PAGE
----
Diffused its radiance o'er the stripling's face,
And when he saw in renovated guise
The foe so lately mastered, with surprise
He cried: 'What! rescued from my power, again
Dost thou confront me on the battle plain?
Or dost thou, wearied, draw thy vital breath
And seek, from warrior bold, the shaft of death?
Truth has no charms for thee, old man; even now
Some further cheat may lurk upon thy brow;
Twice have I shewn thee mercy, twice thy age
Hath been thy safety--twice it soothed my rage.,
Then mild the Champion: 'Youth is proud and vain!
The idle boast a warrior would disdain;
This aged arm perhaps may yet control
The wanton fury that inflames thy soul!'
Again, dismounting, each the other viewed
With sullen glance, and swift the fight renewed;
Clenched front to front, again they tug and bend,
Twist their broad limbs as every nerve would rend;
With rage convulsive Rustam grasps him round;
Bends his strong back, and hurls him to the ground;
Him, who had deemed the triumph all his own;
But dubious of his power to keep him down,
Like lightning quick he gives the deadly thrust,
And spurns the Stripling weltering in the dust--
Thus as his blood that shining steel imbrues,
Thine too shall flow, when Destiny pursues;
For when she marks the victim of her power,
A thousand daggers speed the dying hour.
Writhing in pain Suhrab in murmurs sighed--
And thus to Rustam: 'Vaunt not, in thy pride;
Upon myself this sorrow have I brought,
Thou but the instrument of fate--which wrought,
My downfall; thou art guiltless--guiltless quite.
As he lies in the field dying, Suhrab speaks unabashedly about his father, especially about the tokens that he had given his wife. These tokens would, he had said even before the son had been born, introduce my son to me wherever I might be:
Oh! had I seen my father in the fight,
My glorious father! Life will soon be o'er,
And his great deeds enchant my soul no more!
Of him my mother gave the mark and sign,
For him I sought, and what an end is mine!
My only wish on earth, my constant sigh,
Him to behold, and with that wish I die.
But hope not to elude his piercing sight,
In vain for thee the deepest glooms of night;
Couldst thou through Ocean's depths for refuge fly,
Or midst the star-beams track the upper sky!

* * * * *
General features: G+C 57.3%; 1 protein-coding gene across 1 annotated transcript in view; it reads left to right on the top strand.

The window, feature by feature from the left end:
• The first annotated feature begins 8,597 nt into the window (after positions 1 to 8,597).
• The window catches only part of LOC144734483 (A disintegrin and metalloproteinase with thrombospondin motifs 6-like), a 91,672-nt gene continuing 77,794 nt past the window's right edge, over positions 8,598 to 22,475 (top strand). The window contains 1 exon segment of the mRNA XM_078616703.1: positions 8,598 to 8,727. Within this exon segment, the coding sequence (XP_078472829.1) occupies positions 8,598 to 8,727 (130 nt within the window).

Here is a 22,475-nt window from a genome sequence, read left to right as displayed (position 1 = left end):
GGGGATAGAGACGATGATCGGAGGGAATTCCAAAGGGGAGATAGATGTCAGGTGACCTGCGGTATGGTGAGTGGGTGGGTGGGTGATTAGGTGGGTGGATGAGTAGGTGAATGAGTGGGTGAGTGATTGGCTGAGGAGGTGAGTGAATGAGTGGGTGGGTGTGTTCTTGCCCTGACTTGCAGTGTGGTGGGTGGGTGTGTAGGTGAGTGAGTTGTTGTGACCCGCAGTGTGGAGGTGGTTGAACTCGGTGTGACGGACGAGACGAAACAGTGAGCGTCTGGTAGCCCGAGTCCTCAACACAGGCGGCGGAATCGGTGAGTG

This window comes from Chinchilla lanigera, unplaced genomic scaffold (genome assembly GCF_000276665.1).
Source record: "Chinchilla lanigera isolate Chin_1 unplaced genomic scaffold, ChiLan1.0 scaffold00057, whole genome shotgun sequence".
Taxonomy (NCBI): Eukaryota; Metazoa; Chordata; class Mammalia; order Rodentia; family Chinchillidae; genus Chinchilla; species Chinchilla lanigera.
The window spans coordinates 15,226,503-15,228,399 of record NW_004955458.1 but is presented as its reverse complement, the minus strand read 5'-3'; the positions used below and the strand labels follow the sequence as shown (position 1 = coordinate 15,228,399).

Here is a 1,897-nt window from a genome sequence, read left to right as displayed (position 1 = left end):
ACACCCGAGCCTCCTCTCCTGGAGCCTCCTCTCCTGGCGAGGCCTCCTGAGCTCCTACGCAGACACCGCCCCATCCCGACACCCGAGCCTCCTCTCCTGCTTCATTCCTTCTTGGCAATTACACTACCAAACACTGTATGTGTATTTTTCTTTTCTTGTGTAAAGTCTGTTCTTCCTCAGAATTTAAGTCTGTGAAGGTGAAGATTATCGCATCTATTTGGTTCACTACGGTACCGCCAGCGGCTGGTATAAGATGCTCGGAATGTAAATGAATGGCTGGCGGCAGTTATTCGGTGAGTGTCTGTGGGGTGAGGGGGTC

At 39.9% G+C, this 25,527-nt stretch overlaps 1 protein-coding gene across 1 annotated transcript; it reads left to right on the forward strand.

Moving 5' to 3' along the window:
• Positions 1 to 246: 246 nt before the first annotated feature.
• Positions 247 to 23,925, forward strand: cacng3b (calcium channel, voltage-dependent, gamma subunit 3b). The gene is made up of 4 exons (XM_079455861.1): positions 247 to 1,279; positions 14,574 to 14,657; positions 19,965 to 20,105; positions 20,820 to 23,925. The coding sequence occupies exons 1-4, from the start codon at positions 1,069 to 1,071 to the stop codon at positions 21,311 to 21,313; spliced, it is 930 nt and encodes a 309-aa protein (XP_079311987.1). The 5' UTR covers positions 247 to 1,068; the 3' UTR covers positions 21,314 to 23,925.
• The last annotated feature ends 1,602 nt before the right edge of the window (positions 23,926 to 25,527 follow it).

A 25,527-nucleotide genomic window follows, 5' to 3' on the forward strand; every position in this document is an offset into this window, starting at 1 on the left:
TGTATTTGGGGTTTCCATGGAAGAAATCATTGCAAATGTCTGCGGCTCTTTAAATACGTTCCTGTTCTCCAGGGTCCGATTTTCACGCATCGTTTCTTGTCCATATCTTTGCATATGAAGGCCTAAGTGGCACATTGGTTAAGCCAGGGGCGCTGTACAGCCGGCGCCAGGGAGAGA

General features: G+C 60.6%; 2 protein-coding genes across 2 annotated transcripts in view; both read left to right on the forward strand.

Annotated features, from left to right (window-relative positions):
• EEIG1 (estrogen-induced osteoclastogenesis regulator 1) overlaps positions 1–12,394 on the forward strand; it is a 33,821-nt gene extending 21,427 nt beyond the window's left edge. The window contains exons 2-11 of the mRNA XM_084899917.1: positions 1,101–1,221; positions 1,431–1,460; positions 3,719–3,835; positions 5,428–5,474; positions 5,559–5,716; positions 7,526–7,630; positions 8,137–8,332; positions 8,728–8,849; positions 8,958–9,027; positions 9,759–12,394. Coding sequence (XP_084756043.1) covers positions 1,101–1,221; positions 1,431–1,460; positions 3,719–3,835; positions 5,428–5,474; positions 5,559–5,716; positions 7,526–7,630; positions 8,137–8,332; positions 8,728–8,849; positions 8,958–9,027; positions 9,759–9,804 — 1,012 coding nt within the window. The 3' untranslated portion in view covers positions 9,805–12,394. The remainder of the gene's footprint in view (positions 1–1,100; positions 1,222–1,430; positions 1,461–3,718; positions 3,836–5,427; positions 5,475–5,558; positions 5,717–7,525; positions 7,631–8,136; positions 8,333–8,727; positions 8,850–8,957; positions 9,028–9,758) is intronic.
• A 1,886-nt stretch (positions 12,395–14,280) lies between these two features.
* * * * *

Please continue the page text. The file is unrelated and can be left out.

Rustam with vengeance armed, will reach thee there,
His soul the prey of anguish and despair.'
An icy horror chills the Champion's heart,
His brain whirls round with agonizing smart;
O'er his wan cheek no gushing sorrows flow,
Senseless he sinks beneath the weight of woe;
Relieved at length, with frenzied look he cries:
'Prove thou art mine, confirm my doubting eyes!
For I am Rustam!' Piercing was the groan
Which burst from his torn heart--as wild and lone
He gazed upon him. Dire amazement shook
The dying youth, and mournful thus he spoke:
If thou art Rustam, cruel is thy part,
'No warmth paternal seems to fill thy heart;
Else hadst thou known me when, with strong desire,
I fondly claimed thee for my valiant sire;
Now from my body strip the shining mail,
Untie these bands, ere life and feeling fail;
And on my arm the direful proof behold!
Thy sacred bracelet of refulgent gold!
When the loud brazen drums were heard afar,
And, echoing round, proclaimed the pending war,
Whilst parting tears my mother's eyes o'erflowed,
This mystic gift her bursting heart bestowed:
"Take this," she said, "thy father's token wear,
And promised glory will reward thy care."
The hour is come, but fraught with bitterest woe;
We meet in blood to wail the fatal blow.'
The loosened mail unfolds the bracelet bright.
Unhappy gift! to Rustam's wildered sight;
Prostrate he falls--by my unnatural hand,
My son, my son is slain--and from the land,
'Uprooted.' Frantic, in the dust his hair
He rends in agony and deep despair;
The western sun had disappeared in gloom,
And still the Champion wept his cruel doom;
His wondering legions marked the long delay,
And, Seeing Rakhsh riderless astray,
The rumour quick to Persia's Monarch spread,
And there described the mighty Rustam dead.
Suhrab, still breathing, hears the shrill alarms,
His gentle speech suspends the clang of arms;
'My light of life now fluttering sinks in shade,
Let vengeance sleep, and peaceful vows be made.
Beseech the King to spare this Tartar host,
For they are guiltless, all to them is lost;
I led them on, their souls with glory fired,
While mad ambition all my thoughts inspired.
In search of thee, the world before my eyes,